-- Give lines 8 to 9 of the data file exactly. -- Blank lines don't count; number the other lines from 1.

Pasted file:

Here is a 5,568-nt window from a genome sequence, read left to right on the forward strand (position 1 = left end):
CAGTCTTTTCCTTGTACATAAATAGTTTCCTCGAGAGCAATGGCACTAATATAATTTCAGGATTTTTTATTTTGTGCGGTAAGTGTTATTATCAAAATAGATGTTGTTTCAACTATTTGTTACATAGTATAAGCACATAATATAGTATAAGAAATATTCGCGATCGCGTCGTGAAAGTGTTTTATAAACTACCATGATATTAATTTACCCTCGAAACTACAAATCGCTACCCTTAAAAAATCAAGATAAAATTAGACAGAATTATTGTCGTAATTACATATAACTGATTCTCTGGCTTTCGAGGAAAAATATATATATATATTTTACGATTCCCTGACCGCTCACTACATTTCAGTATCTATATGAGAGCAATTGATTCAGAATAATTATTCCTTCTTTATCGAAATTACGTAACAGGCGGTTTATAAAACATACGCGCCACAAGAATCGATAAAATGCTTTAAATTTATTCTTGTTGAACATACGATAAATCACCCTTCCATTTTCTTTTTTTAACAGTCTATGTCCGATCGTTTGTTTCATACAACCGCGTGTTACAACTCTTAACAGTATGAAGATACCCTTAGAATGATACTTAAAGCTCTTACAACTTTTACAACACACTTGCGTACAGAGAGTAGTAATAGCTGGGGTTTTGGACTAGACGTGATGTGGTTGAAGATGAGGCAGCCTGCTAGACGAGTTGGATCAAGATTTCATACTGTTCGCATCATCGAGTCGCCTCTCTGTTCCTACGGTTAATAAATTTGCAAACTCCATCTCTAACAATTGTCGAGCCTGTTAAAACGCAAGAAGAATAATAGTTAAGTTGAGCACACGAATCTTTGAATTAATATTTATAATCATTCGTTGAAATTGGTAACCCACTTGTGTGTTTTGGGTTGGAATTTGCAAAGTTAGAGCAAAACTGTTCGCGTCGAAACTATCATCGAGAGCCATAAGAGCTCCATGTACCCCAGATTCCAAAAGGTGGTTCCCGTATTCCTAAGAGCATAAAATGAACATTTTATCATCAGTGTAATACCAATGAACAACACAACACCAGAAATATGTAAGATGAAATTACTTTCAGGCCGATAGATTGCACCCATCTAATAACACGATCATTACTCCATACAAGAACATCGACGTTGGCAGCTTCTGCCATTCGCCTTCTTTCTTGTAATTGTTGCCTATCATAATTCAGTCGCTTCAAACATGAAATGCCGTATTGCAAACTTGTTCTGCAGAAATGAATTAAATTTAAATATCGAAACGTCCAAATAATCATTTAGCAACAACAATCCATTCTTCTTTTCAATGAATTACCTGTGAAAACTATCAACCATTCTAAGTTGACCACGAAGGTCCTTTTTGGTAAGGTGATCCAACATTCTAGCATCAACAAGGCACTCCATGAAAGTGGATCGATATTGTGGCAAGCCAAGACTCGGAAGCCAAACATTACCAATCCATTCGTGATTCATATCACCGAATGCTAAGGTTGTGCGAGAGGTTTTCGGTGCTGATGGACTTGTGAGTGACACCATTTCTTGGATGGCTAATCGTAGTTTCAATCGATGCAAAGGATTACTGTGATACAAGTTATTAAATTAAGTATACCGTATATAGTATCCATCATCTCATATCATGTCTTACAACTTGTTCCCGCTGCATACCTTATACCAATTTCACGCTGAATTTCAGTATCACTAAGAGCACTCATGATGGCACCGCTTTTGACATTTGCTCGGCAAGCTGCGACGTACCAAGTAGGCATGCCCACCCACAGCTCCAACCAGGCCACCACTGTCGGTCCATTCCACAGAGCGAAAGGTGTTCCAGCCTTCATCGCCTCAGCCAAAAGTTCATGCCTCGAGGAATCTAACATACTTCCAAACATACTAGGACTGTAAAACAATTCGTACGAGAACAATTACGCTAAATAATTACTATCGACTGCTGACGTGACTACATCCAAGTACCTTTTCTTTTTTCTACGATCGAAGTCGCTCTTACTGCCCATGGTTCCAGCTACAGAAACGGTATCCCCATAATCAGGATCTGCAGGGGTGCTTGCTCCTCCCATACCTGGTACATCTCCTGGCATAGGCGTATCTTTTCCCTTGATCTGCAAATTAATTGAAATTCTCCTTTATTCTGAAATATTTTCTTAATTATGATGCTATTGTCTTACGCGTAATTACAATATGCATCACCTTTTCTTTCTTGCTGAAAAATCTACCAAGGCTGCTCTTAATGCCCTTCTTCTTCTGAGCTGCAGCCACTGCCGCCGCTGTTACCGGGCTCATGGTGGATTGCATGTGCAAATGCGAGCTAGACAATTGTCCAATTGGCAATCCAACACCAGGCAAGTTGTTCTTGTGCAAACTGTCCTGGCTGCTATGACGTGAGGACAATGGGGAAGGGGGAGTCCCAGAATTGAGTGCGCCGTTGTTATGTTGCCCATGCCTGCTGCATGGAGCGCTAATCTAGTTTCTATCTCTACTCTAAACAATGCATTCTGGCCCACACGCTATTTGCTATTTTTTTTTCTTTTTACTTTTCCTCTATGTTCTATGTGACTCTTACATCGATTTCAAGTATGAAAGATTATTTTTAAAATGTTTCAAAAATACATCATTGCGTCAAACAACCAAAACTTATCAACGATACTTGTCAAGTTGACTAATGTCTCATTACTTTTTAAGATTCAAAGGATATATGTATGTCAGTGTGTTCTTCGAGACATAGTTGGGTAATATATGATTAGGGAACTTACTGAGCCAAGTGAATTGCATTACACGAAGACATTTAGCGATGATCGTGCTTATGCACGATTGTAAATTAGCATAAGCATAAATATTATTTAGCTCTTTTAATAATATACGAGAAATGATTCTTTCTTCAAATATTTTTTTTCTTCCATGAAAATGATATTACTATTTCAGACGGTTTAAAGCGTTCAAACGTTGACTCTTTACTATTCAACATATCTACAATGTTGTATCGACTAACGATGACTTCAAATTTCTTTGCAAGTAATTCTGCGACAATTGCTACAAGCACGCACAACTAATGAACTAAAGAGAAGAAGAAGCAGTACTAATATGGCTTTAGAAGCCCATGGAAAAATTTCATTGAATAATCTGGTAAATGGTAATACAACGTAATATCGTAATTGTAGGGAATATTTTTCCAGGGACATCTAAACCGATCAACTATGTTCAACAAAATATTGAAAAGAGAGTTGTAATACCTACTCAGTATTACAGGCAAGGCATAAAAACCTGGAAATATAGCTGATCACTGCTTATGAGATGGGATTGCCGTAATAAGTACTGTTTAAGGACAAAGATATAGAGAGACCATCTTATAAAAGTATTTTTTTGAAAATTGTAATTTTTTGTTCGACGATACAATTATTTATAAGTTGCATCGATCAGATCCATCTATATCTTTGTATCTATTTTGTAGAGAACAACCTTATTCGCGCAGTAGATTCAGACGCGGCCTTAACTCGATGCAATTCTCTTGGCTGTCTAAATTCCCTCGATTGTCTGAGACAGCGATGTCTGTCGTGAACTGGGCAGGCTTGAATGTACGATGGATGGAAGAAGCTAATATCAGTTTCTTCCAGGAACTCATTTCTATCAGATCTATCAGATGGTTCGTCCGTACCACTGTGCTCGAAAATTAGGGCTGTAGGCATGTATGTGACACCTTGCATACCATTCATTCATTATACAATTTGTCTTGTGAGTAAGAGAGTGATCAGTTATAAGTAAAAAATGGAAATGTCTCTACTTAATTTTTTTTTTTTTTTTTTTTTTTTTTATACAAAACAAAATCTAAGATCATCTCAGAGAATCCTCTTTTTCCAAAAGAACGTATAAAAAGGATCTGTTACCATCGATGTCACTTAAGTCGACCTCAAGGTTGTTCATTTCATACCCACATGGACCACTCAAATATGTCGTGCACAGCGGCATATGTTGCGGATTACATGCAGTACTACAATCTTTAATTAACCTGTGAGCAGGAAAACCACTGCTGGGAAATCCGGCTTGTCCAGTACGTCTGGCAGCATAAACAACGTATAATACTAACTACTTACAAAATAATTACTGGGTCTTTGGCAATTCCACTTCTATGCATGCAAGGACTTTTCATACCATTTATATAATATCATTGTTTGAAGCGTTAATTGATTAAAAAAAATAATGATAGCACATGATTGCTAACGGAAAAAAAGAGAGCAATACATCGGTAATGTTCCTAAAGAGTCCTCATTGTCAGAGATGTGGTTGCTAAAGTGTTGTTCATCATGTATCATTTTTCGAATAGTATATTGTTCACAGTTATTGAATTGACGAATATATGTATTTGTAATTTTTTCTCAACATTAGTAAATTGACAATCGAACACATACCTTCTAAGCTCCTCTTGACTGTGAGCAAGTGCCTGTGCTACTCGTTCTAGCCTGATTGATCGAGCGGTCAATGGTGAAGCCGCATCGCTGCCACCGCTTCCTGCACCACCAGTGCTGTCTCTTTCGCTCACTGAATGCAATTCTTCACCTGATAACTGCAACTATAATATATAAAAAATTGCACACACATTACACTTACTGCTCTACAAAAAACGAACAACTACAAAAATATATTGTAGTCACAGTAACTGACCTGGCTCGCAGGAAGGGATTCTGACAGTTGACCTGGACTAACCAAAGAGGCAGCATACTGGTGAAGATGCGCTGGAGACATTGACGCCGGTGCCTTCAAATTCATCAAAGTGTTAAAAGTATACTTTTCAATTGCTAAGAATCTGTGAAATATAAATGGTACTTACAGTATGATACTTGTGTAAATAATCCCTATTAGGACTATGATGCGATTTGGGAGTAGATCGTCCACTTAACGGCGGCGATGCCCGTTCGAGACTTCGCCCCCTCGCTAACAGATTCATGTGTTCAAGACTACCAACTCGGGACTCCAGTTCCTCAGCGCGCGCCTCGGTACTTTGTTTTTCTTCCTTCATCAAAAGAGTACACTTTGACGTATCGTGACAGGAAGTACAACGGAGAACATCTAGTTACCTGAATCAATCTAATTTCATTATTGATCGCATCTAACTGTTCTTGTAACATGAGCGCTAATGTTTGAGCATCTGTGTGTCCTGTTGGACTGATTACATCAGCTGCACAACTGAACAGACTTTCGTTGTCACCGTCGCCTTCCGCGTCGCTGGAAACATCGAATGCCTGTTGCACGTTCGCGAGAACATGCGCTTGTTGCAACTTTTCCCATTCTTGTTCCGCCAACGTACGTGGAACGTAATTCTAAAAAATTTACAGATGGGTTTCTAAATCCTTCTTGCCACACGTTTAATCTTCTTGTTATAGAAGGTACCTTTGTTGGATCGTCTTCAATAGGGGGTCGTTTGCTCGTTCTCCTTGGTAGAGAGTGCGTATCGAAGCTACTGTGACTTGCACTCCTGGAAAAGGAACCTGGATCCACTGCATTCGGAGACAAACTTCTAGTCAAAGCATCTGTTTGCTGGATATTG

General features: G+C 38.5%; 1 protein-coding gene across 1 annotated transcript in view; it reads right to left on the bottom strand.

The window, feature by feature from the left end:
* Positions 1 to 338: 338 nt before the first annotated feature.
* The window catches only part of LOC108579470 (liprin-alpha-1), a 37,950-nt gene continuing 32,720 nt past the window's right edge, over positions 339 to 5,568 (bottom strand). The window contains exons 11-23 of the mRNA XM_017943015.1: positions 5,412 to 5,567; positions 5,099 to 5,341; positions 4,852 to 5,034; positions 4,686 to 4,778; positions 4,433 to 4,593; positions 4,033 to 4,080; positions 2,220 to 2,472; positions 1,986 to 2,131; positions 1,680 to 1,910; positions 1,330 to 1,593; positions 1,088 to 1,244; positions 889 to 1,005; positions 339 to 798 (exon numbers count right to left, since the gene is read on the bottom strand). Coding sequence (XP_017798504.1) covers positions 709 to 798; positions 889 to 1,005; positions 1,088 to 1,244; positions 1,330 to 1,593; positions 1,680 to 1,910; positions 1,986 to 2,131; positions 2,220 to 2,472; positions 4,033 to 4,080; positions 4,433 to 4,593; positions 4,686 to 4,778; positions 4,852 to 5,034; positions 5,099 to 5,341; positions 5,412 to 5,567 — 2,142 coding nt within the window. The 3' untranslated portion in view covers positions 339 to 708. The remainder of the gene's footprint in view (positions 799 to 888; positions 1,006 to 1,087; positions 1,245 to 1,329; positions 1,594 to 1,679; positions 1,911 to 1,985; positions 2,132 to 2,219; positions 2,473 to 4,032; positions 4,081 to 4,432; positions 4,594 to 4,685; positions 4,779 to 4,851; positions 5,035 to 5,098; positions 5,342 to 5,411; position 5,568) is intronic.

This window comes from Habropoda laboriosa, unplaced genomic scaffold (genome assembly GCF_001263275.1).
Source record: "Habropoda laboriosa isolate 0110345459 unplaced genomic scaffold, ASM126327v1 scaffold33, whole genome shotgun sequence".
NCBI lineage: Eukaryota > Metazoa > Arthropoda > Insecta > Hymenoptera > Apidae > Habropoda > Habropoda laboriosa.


Source record: "Habropoda laboriosa isolate 0110345459 unplaced genomic scaffold, ASM126327v1 scaffold33, whole genome shotgun sequence".
NCBI lineage: Eukaryota > Metazoa > Arthropoda > Insecta > Hymenoptera > Apidae > Habropoda > Habropoda laboriosa.